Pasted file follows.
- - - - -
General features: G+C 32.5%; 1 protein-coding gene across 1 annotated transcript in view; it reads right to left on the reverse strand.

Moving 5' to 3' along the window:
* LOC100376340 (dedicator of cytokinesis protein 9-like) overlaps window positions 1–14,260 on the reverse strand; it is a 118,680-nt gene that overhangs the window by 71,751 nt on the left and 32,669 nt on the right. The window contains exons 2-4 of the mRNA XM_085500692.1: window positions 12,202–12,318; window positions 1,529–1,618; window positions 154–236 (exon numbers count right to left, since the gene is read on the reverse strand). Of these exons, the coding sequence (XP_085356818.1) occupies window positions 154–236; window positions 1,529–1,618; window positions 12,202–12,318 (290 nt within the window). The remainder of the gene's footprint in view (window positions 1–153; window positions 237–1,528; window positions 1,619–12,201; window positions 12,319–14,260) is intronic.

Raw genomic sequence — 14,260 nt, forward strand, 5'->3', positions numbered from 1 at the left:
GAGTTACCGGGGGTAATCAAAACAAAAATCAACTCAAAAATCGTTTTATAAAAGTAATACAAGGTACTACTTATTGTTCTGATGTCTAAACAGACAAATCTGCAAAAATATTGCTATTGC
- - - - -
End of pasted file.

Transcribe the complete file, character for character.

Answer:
General features: G+C 32.5%; 1 protein-coding gene across 1 annotated transcript in view; it reads right to left on the reverse strand.

Moving 5' to 3' along the window:
* LOC100376340 (dedicator of cytokinesis protein 9-like) overlaps window positions 1–14,260 on the reverse strand; it is a 118,680-nt gene that overhangs the window by 71,751 nt on the left and 32,669 nt on the right. The window contains exons 2-4 of the mRNA XM_085500692.1: window positions 12,202–12,318; window positions 1,529–1,618; window positions 154–236 (exon numbers count right to left, since the gene is read on the reverse strand). Of these exons, the coding sequence (XP_085356818.1) occupies window positions 154–236; window positions 1,529–1,618; window positions 12,202–12,318 (290 nt within the window). The remainder of the gene's footprint in view (window positions 1–153; window positions 237–1,528; window positions 1,619–12,201; window positions 12,319–14,260) is intronic.

Raw genomic sequence — 14,260 nt, forward strand, 5'->3', positions numbered from 1 at the left:
GAGTTACCGGGGGTAATCAAAACAAAAATCAACTCAAAAATCGTTTTATAAAAGTAATACAAGGTACTACTTATTGTTCTGATGTCTAAACAGACAAATCTGCAAAAATATTGCTATTGC